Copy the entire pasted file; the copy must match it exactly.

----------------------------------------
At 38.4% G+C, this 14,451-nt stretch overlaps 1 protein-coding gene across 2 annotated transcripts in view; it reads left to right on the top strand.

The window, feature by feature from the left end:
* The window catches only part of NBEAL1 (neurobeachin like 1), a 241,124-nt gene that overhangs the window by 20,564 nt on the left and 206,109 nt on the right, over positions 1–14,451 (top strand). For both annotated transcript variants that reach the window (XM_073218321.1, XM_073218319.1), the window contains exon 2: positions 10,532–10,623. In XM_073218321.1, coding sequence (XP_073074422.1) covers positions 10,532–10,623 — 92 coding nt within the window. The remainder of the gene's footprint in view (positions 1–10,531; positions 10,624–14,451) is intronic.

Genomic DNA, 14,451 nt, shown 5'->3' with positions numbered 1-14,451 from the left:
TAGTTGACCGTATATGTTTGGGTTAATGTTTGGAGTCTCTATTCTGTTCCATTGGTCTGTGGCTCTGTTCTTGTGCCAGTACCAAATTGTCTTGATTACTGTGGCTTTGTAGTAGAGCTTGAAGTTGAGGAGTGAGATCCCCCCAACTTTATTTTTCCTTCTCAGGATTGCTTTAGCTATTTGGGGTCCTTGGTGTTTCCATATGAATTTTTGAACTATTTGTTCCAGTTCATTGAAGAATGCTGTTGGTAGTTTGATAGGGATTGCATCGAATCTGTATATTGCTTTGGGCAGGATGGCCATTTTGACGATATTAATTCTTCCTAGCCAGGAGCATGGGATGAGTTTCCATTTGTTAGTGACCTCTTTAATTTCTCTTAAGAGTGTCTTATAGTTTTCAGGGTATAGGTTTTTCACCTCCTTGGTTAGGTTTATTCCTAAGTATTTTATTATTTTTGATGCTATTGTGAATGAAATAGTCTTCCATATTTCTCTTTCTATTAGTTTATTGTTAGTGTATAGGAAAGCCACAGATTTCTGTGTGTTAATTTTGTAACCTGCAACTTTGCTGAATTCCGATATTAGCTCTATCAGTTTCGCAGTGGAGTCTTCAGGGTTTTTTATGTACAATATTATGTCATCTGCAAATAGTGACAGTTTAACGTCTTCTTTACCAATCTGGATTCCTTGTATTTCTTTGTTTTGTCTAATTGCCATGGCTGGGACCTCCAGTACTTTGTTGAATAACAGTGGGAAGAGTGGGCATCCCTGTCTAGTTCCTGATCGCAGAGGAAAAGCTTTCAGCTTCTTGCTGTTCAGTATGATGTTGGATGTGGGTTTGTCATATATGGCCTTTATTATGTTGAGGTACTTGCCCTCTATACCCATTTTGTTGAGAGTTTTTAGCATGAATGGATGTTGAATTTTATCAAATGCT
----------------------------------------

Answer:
At 38.4% G+C, this 14,451-nt stretch overlaps 1 protein-coding gene across 2 annotated transcripts in view; it reads left to right on the top strand.

The window, feature by feature from the left end:
* The window catches only part of NBEAL1 (neurobeachin like 1), a 241,124-nt gene that overhangs the window by 20,564 nt on the left and 206,109 nt on the right, over positions 1–14,451 (top strand). For both annotated transcript variants that reach the window (XM_073218321.1, XM_073218319.1), the window contains exon 2: positions 10,532–10,623. In XM_073218321.1, coding sequence (XP_073074422.1) covers positions 10,532–10,623 — 92 coding nt within the window. The remainder of the gene's footprint in view (positions 1–10,531; positions 10,624–14,451) is intronic.

Genomic DNA, 14,451 nt, shown 5'->3' with positions numbered 1-14,451 from the left:
TAGTTGACCGTATATGTTTGGGTTAATGTTTGGAGTCTCTATTCTGTTCCATTGGTCTGTGGCTCTGTTCTTGTGCCAGTACCAAATTGTCTTGATTACTGTGGCTTTGTAGTAGAGCTTGAAGTTGAGGAGTGAGATCCCCCCAACTTTATTTTTCCTTCTCAGGATTGCTTTAGCTATTTGGGGTCCTTGGTGTTTCCATATGAATTTTTGAACTATTTGTTCCAGTTCATTGAAGAATGCTGTTGGTAGTTTGATAGGGATTGCATCGAATCTGTATATTGCTTTGGGCAGGATGGCCATTTTGACGATATTAATTCTTCCTAGCCAGGAGCATGGGATGAGTTTCCATTTGTTAGTGACCTCTTTAATTTCTCTTAAGAGTGTCTTATAGTTTTCAGGGTATAGGTTTTTCACCTCCTTGGTTAGGTTTATTCCTAAGTATTTTATTATTTTTGATGCTATTGTGAATGAAATAGTCTTCCATATTTCTCTTTCTATTAGTTTATTGTTAGTGTATAGGAAAGCCACAGATTTCTGTGTGTTAATTTTGTAACCTGCAACTTTGCTGAATTCCGATATTAGCTCTATCAGTTTCGCAGTGGAGTCTTCAGGGTTTTTTATGTACAATATTATGTCATCTGCAAATAGTGACAGTTTAACGTCTTCTTTACCAATCTGGATTCCTTGTATTTCTTTGTTTTGTCTAATTGCCATGGCTGGGACCTCCAGTACTTTGTTGAATAACAGTGGGAAGAGTGGGCATCCCTGTCTAGTTCCTGATCGCAGAGGAAAAGCTTTCAGCTTCTTGCTGTTCAGTATGATGTTGGATGTGGGTTTGTCATATATGGCCTTTATTATGTTGAGGTACTTGCCCTCTATACCCATTTTGTTGAGAGTTTTTAGCATGAATGGATGTTGAATTTTATCAAATGCT